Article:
CHARLESTON, W.Va. - Senate Majority Leader John Unger, D-Berkeley, said county officeholders are asking for raises that are too large and those county officials, not state lawmakers, need to be held accountable for county-level pay increases.
Right now, the Legislature sets the salaries for county commissioners, sheriffs, county clerks, circuit clerks, assessors and prosecutors. They have not received raises since 2006. The Legislature gave raises to state workers, teachers, judges and magistrates last year.
Now, county officials are lobbying for raises that would give $10,000 more to commissioners, $13,000 more to sheriffs, $15,000 more to circuit and county clerks, $10,000 more to assessors and $12,000 more to prosecutors, said West Virginia Association of Counties Executive Director Patti Hamilton.
The Senate Government Organization Committee advanced the pay bill early in the session. It is now pending in the Senate Finance Committee.
Unger said the raises are "too much" and said he wants to expose a shell game he thinks county officials are playing with voters. He said county officials come to Charleston, lobby for raises then go back to their counties and say the Legislature forced them to take more money.
He wants county-level officials to set their own salaries. Doing so makes officials more accountable to the public.
"If a county commission raises the county officials' salaries to a certain point, or the maximum, they have to be held accountable to the people, because that's their vote - they voted," Unger said. "Now, the way it is, they come down here, they lobby us, we raise it."
Hamilton said that is no longer the case because county officials have to sign for their raises - something no other public officials are required to do.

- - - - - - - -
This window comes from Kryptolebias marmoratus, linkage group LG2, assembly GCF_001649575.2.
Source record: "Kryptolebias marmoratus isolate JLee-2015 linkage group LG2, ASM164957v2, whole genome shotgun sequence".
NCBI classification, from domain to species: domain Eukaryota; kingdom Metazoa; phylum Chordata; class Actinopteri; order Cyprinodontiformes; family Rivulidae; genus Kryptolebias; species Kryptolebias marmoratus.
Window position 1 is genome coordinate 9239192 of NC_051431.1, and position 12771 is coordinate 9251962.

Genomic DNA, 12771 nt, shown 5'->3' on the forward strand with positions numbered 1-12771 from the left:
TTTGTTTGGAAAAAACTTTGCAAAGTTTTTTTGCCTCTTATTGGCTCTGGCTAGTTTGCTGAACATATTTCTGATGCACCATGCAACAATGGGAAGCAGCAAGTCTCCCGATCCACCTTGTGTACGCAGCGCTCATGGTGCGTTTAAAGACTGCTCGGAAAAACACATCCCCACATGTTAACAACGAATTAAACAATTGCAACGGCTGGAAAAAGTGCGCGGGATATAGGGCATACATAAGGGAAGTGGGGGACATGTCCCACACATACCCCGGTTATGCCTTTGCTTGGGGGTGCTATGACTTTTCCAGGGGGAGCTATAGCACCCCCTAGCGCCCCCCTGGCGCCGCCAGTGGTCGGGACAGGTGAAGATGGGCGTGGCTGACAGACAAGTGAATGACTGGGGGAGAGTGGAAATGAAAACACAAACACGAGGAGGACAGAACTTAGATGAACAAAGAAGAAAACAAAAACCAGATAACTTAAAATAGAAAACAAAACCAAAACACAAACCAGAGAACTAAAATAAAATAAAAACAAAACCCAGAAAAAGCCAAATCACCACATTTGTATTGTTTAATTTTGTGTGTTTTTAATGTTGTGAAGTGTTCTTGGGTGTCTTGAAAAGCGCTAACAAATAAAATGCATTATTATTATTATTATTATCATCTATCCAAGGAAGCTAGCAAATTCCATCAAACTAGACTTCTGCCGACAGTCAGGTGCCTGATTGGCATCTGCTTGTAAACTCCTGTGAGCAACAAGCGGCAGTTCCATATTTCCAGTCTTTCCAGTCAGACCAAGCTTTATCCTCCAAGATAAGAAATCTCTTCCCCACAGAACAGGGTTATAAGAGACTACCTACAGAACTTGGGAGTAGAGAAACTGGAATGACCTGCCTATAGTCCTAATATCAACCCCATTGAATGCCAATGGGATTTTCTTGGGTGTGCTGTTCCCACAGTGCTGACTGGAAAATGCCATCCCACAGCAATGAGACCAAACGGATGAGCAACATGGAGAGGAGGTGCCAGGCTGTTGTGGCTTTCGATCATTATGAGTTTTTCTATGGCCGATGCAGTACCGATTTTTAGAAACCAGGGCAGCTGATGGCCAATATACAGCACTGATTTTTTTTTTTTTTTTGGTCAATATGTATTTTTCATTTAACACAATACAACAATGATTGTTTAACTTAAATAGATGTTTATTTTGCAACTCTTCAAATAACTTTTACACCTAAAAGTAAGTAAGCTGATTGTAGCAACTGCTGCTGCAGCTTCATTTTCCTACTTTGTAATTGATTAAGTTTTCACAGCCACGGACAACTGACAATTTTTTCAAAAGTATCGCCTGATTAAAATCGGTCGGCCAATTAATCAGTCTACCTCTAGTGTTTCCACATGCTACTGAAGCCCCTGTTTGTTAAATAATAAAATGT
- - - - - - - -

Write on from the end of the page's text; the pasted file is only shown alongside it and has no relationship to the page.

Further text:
"Maybe that was true 10 years ago, but as matter of fact, each county official has to sign to take their pay raises - and we're only the public officials that have to do that," she said.
Some officials have waved off the raises to avoid voter ire. But the raises are automatically granted when a new term in office starts. Unger called that a "game."
"They'll play a game, like those that are up for reelection now: they'll deny their increase, but once they are re-elected they automatically get it because it goes to the new position. 'Oh, I had to take it, the Legislature raised it,' " Unger said. "Well you sat down here, spent the 60 days on my couch asking me to do it for you."
Unger was referring to the couches in his office suite that interest groups stake out during the 60-day legislative session to try to sway he and Senate President Jeff Kessler's opinions.
The pay scale for elected county officials is set in state code, and county-level elected officials set salaries for un-elected staff.
Hamilton said elected officials need a raise.
"Not many of us go six years without any kind of raise," she said.
The salary levels in code are based on the tax revenue counties can generate. Counties with a smaller tax base pay their elected officials less.